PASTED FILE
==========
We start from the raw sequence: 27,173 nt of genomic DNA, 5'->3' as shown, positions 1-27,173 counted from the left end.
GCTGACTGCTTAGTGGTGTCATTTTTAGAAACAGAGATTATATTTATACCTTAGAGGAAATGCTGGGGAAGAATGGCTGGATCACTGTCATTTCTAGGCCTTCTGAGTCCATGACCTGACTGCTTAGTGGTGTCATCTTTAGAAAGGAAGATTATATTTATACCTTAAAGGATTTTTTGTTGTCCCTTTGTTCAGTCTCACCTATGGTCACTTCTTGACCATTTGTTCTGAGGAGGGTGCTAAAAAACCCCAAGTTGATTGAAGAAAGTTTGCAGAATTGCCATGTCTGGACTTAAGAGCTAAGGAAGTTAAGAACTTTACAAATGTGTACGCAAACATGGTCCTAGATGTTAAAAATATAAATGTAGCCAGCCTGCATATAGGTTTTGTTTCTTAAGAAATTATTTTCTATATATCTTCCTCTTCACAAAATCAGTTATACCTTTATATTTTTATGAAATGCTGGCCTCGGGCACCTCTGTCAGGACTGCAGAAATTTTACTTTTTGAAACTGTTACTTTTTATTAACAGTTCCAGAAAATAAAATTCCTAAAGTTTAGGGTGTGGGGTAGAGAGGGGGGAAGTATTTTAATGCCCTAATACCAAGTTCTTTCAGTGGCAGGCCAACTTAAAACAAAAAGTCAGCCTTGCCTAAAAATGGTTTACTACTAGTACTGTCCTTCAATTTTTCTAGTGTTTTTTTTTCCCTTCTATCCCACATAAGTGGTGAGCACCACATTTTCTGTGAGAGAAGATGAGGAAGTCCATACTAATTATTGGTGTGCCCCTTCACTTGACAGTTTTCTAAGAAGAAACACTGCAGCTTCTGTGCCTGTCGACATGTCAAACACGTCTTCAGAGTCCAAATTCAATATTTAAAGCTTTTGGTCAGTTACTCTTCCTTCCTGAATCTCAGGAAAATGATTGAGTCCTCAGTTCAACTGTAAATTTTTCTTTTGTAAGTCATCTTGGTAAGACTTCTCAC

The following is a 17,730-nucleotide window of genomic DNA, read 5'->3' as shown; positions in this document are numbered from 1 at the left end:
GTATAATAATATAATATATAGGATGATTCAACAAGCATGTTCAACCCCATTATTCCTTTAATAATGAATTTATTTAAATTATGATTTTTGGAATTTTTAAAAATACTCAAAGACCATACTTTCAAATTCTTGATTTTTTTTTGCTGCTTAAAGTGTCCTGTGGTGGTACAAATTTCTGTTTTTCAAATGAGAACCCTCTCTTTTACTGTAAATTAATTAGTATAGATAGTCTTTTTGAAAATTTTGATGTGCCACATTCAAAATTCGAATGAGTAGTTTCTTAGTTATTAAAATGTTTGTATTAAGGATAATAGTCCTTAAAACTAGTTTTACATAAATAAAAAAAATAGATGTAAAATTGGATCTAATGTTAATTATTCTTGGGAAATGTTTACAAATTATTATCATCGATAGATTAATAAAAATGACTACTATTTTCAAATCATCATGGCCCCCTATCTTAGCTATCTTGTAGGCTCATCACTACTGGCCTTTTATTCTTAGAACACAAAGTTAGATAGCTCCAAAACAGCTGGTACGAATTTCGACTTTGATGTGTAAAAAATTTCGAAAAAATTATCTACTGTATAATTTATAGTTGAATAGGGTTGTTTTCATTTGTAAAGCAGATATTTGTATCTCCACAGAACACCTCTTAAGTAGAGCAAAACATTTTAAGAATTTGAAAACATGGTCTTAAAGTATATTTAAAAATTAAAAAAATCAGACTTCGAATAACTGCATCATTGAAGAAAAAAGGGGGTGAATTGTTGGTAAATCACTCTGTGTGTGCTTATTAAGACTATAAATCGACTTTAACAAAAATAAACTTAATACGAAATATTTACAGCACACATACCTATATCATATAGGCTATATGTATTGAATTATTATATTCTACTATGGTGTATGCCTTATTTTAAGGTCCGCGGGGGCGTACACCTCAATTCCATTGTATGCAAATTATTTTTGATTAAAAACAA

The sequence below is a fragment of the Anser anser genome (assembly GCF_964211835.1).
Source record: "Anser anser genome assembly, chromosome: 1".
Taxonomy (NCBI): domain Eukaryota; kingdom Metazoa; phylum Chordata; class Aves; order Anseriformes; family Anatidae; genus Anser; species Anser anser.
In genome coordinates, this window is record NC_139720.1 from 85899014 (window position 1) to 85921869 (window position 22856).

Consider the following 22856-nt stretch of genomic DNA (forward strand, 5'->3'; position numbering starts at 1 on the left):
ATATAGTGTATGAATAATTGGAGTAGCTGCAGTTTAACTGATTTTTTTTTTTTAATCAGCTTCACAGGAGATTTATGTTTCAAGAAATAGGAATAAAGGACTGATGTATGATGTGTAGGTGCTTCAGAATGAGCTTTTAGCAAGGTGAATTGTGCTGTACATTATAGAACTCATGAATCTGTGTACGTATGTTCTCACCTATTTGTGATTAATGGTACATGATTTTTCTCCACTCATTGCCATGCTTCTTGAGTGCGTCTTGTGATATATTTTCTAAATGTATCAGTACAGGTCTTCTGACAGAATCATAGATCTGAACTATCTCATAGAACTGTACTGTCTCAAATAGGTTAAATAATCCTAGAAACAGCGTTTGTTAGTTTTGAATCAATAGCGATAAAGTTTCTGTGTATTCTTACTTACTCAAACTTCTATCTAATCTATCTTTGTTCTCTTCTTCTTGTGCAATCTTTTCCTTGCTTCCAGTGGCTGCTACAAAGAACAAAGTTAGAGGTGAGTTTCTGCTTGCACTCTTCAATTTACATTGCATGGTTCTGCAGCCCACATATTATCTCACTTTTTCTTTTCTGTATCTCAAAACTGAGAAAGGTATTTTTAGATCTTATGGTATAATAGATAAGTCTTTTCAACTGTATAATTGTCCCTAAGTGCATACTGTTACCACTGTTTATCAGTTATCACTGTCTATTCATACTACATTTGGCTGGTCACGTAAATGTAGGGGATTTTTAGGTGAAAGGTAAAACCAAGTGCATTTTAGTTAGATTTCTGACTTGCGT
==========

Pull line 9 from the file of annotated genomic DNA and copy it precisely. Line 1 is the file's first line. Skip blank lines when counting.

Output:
Consider the following 22856-nt stretch of genomic DNA (forward strand, 5'->3'; position numbering starts at 1 on the left):